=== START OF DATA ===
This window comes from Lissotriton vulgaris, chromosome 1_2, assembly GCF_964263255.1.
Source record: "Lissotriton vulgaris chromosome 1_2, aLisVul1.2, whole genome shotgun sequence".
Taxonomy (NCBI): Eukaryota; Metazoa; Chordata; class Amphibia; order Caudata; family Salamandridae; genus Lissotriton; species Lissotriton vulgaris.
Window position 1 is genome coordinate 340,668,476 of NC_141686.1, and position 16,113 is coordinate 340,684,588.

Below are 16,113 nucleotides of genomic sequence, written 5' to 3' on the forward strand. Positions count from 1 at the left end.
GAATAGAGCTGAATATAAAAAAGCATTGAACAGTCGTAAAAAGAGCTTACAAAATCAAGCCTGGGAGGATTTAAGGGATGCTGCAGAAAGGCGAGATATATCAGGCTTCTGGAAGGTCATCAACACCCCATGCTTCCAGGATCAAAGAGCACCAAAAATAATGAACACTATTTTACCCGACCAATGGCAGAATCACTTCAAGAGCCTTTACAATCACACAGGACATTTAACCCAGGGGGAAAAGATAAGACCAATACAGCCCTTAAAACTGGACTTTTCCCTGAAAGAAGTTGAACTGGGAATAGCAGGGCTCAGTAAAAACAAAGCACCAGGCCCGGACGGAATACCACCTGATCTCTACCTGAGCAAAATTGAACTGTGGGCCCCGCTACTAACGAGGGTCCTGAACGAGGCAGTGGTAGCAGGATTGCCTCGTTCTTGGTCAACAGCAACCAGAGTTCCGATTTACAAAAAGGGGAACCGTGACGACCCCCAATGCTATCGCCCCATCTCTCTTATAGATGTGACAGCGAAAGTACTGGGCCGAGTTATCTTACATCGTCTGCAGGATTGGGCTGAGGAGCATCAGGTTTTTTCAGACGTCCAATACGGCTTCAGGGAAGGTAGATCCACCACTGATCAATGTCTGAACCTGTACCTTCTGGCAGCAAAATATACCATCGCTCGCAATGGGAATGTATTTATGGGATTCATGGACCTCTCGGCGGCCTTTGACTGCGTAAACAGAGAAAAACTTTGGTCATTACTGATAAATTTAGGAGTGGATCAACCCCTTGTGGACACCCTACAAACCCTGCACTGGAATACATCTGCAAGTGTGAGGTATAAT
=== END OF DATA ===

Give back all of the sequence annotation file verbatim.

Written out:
This window comes from Lissotriton vulgaris, chromosome 1_2, assembly GCF_964263255.1.
Source record: "Lissotriton vulgaris chromosome 1_2, aLisVul1.2, whole genome shotgun sequence".
Taxonomy (NCBI): Eukaryota; Metazoa; Chordata; class Amphibia; order Caudata; family Salamandridae; genus Lissotriton; species Lissotriton vulgaris.
Window position 1 is genome coordinate 340,668,476 of NC_141686.1, and position 16,113 is coordinate 340,684,588.

Below are 16,113 nucleotides of genomic sequence, written 5' to 3' on the forward strand. Positions count from 1 at the left end.
GAATAGAGCTGAATATAAAAAAGCATTGAACAGTCGTAAAAAGAGCTTACAAAATCAAGCCTGGGAGGATTTAAGGGATGCTGCAGAAAGGCGAGATATATCAGGCTTCTGGAAGGTCATCAACACCCCATGCTTCCAGGATCAAAGAGCACCAAAAATAATGAACACTATTTTACCCGACCAATGGCAGAATCACTTCAAGAGCCTTTACAATCACACAGGACATTTAACCCAGGGGGAAAAGATAAGACCAATACAGCCCTTAAAACTGGACTTTTCCCTGAAAGAAGTTGAACTGGGAATAGCAGGGCTCAGTAAAAACAAAGCACCAGGCCCGGACGGAATACCACCTGATCTCTACCTGAGCAAAATTGAACTGTGGGCCCCGCTACTAACGAGGGTCCTGAACGAGGCAGTGGTAGCAGGATTGCCTCGTTCTTGGTCAACAGCAACCAGAGTTCCGATTTACAAAAAGGGGAACCGTGACGACCCCCAATGCTATCGCCCCATCTCTCTTATAGATGTGACAGCGAAAGTACTGGGCCGAGTTATCTTACATCGTCTGCAGGATTGGGCTGAGGAGCATCAGGTTTTTTCAGACGTCCAATACGGCTTCAGGGAAGGTAGATCCACCACTGATCAATGTCTGAACCTGTACCTTCTGGCAGCAAAATATACCATCGCTCGCAATGGGAATGTATTTATGGGATTCATGGACCTCTCGGCGGCCTTTGACTGCGTAAACAGAGAAAAACTTTGGTCATTACTGATAAATTTAGGAGTGGATCAACCCCTTGTGGACACCCTACAAACCCTGCACTGGAATACATCTGCAAGTGTGAGGTATAAT